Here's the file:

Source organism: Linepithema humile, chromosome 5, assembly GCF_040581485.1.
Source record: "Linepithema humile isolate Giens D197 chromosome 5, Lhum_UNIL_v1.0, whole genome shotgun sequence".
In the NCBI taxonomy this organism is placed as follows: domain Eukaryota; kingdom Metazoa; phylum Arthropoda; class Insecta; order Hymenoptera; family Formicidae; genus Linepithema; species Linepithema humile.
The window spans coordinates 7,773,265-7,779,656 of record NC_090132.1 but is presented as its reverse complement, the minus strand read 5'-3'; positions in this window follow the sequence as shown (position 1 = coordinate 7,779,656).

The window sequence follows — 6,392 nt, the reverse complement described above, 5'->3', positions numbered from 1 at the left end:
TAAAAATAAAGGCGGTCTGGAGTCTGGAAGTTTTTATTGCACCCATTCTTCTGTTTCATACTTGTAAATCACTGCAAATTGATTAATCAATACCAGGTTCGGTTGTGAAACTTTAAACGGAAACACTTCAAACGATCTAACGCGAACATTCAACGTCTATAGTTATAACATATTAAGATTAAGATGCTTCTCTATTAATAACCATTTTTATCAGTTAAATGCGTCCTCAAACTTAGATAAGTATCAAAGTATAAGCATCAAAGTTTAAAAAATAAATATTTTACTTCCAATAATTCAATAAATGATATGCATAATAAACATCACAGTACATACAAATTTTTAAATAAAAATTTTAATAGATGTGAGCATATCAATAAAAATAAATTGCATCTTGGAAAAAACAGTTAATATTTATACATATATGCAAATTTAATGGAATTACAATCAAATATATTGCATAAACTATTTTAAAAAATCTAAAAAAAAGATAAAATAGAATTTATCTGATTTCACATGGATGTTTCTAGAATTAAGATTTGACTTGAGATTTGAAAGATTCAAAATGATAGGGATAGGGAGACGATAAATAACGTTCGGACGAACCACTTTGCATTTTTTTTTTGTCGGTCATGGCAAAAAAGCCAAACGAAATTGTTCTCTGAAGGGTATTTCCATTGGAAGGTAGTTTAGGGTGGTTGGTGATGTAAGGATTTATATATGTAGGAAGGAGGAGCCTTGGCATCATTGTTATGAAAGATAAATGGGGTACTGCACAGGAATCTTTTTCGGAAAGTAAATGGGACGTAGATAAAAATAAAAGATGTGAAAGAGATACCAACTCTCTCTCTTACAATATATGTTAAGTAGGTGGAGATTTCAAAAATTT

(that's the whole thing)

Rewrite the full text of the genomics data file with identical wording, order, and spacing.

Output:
Source organism: Linepithema humile, chromosome 5, assembly GCF_040581485.1.
Source record: "Linepithema humile isolate Giens D197 chromosome 5, Lhum_UNIL_v1.0, whole genome shotgun sequence".
In the NCBI taxonomy this organism is placed as follows: domain Eukaryota; kingdom Metazoa; phylum Arthropoda; class Insecta; order Hymenoptera; family Formicidae; genus Linepithema; species Linepithema humile.
The window spans coordinates 7,773,265-7,779,656 of record NC_090132.1 but is presented as its reverse complement, the minus strand read 5'-3'; positions in this window follow the sequence as shown (position 1 = coordinate 7,779,656).

The window sequence follows — 6,392 nt, the reverse complement described above, 5'->3', positions numbered from 1 at the left end:
TAAAAATAAAGGCGGTCTGGAGTCTGGAAGTTTTTATTGCACCCATTCTTCTGTTTCATACTTGTAAATCACTGCAAATTGATTAATCAATACCAGGTTCGGTTGTGAAACTTTAAACGGAAACACTTCAAACGATCTAACGCGAACATTCAACGTCTATAGTTATAACATATTAAGATTAAGATGCTTCTCTATTAATAACCATTTTTATCAGTTAAATGCGTCCTCAAACTTAGATAAGTATCAAAGTATAAGCATCAAAGTTTAAAAAATAAATATTTTACTTCCAATAATTCAATAAATGATATGCATAATAAACATCACAGTACATACAAATTTTTAAATAAAAATTTTAATAGATGTGAGCATATCAATAAAAATAAATTGCATCTTGGAAAAAACAGTTAATATTTATACATATATGCAAATTTAATGGAATTACAATCAAATATATTGCATAAACTATTTTAAAAAATCTAAAAAAAAGATAAAATAGAATTTATCTGATTTCACATGGATGTTTCTAGAATTAAGATTTGACTTGAGATTTGAAAGATTCAAAATGATAGGGATAGGGAGACGATAAATAACGTTCGGACGAACCACTTTGCATTTTTTTTTTGTCGGTCATGGCAAAAAAGCCAAACGAAATTGTTCTCTGAAGGGTATTTCCATTGGAAGGTAGTTTAGGGTGGTTGGTGATGTAAGGATTTATATATGTAGGAAGGAGGAGCCTTGGCATCATTGTTATGAAAGATAAATGGGGTACTGCACAGGAATCTTTTTCGGAAAGTAAATGGGACGTAGATAAAAATAAAAGATGTGAAAGAGATACCAACTCTCTCTCTTACAATATATGTTAAGTAGGTGGAGATTTCAAAAATTT